FAO maps out future activities in nutrition, hygiene

Street food: small entrepreneurs, big business

Basic hygiene such as the washing of hands is an important factor in the preparation and distribution of street food. Many school children rely on street food to provide healthy meals away from home.

Ready-to-eat foods sold by street vendors in the cities of the developing world contribute significantly to food security and nutrition. The food is physically and economically accessible to most people and can help in meeting basic energy and nutrient needs. Millions of people prepare and sell street food for a living. However, for the street food sector to keep pace with rapid urbanization and for problems of food quality and safety to be overcome, new policies and actions are urgently needed.

FAO's Committee on World Food Security, which met from 14 to 18 April in Rome, has recommended measures to improve the situation within the framework of anti-hunger commitments made at the World Food Summit, held in Rome last November.

"In view of urban growth in the developing world, street foods are here to stay," said John Lupien, Director of FAO's Food and Nutrition Division. "They carry with them great benefits and some possible risks. On the plus side, they provide nutritious food at low prices and employment to many people. The problems relate to possible food safety risks, waste disposal and traffic blockages."

FAO studies show that, from Bogota to Bombay, selling snacks and whole meals on the streets is an important way to obtain income, especially among poor women. Street food is big business. In Calcutta, the 130,000 street food vendors make an estimated profit of nearly US$100 million per year. In Latin America and the Caribbean, studies showed that average monthly sales per vendor were within a range of US$150 to US$500. In Bangkok, it is estimated that 120 000 vendors purchase between US$16 and US$41 of raw material per day each, stimulating the local economy.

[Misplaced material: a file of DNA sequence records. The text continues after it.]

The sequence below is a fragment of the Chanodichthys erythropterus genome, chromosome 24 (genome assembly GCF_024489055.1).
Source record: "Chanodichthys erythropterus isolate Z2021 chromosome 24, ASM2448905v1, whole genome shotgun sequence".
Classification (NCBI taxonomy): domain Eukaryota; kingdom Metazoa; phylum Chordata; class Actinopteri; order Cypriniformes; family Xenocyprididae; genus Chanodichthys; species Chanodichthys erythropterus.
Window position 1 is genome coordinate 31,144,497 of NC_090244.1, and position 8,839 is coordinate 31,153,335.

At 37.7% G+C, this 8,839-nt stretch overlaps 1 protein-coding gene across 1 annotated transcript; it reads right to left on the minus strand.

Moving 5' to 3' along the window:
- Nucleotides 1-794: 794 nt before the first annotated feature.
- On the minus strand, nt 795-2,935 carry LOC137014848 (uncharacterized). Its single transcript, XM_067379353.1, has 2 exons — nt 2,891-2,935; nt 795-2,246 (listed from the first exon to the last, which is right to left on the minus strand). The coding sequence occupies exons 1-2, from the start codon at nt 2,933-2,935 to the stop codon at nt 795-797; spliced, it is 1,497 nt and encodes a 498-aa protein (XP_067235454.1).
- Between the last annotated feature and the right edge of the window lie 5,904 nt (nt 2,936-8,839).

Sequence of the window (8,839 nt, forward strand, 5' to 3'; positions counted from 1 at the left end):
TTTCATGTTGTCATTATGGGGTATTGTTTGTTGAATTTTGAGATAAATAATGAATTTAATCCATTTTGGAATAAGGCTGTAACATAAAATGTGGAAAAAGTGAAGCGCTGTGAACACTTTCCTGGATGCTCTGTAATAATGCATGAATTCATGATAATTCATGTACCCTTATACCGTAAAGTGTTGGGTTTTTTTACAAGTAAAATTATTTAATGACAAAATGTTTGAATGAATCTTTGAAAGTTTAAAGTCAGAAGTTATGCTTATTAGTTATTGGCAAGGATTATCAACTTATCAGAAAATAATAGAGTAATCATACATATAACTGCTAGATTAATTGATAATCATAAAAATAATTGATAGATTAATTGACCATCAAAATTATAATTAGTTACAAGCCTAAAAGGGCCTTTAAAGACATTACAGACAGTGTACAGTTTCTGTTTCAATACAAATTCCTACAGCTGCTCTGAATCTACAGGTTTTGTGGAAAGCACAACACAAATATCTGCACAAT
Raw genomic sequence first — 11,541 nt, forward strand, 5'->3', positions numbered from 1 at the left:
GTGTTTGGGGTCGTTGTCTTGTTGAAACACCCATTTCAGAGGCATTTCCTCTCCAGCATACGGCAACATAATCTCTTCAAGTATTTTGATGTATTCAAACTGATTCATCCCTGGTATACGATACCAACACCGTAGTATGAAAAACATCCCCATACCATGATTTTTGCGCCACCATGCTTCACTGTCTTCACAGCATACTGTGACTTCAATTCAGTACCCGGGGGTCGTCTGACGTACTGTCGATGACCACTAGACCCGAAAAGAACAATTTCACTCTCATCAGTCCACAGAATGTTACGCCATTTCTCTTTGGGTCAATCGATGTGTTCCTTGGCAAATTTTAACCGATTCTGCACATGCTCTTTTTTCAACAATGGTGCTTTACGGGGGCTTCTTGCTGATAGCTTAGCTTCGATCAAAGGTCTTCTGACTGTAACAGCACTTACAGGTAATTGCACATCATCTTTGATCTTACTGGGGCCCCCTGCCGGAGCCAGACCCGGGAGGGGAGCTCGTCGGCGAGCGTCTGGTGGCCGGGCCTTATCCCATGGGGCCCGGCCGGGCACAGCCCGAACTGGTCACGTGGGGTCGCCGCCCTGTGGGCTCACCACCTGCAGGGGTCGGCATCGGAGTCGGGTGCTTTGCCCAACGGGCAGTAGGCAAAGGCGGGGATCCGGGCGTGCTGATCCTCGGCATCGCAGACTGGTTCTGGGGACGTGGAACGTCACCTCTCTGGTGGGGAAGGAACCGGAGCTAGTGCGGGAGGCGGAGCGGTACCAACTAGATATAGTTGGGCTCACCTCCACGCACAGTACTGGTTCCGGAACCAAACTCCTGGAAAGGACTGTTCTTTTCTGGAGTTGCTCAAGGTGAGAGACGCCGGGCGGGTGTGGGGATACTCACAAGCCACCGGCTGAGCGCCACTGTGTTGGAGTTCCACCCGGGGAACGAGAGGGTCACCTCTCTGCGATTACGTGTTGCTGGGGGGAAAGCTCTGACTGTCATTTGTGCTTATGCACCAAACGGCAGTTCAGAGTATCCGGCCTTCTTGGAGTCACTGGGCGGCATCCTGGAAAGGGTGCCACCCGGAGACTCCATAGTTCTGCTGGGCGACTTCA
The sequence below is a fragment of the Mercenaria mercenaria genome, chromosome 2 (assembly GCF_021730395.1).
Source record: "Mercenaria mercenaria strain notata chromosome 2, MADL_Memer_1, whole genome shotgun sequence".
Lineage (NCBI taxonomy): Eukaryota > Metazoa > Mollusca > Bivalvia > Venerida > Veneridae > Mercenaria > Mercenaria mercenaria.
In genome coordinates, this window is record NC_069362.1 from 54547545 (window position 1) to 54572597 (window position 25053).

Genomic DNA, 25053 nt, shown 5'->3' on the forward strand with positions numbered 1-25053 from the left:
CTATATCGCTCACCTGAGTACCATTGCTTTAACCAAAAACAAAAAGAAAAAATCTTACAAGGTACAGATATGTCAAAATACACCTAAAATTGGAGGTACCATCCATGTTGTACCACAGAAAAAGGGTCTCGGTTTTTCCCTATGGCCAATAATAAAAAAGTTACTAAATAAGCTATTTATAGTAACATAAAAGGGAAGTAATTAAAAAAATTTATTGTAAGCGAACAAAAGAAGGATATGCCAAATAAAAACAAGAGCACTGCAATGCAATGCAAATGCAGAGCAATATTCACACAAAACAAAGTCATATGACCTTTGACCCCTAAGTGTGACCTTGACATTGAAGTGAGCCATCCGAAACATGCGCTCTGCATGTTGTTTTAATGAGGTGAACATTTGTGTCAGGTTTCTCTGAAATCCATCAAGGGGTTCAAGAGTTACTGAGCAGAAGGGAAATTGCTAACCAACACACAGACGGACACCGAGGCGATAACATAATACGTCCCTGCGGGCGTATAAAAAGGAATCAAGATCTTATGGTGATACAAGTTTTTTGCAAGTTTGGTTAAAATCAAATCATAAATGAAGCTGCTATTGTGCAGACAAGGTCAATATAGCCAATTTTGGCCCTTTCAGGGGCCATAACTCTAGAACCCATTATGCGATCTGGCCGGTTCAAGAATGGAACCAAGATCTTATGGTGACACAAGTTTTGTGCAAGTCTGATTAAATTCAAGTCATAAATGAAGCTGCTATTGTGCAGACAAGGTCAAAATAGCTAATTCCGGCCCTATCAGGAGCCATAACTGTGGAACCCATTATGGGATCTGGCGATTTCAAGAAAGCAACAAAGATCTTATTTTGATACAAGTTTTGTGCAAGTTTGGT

The vendors are people who would otherwise most likely be unemployed. Women are often owners or employees of street food businesses, in certain regions representing 70 percent to 90 percent of vendors. A majority of women interviewed in FAO studies said that they sold food in the street primarily to improve the food security of their household and for a degree of financial independence.

Street food consumers come from all levels of society. In Kinshasa, Zaire, a recent study found that while 38 percent of consumers came from low income groups, 62 percent lived in apartments and individual homes. In Abidjan, Côte d'Ivoire, a recent study of street food customers revealed that while 15 percent were unemployed, 51 percent were educated and employed.

Even school children depend on street food. School canteens in Chonburi, Thailand and Iloilo, Philippines, use local street food vendors to supply the daily light meal. In Ile-ife, Nigeria, 96 percent of elementary school children typically buy their breakfast from street vendors.

The latest number of the FAO journal Food, Nutrition and Agriculture focuses on the growth of street food businesses around the world. Seven papers cover street food in Africa, Latin America, Calcutta and Bangkok, the importance of women in the sector, children's consumption of street foods, and appropriate technologies for safe street foods. This publication is free and can be ordered direct from FAO (ISSN 1014-806X).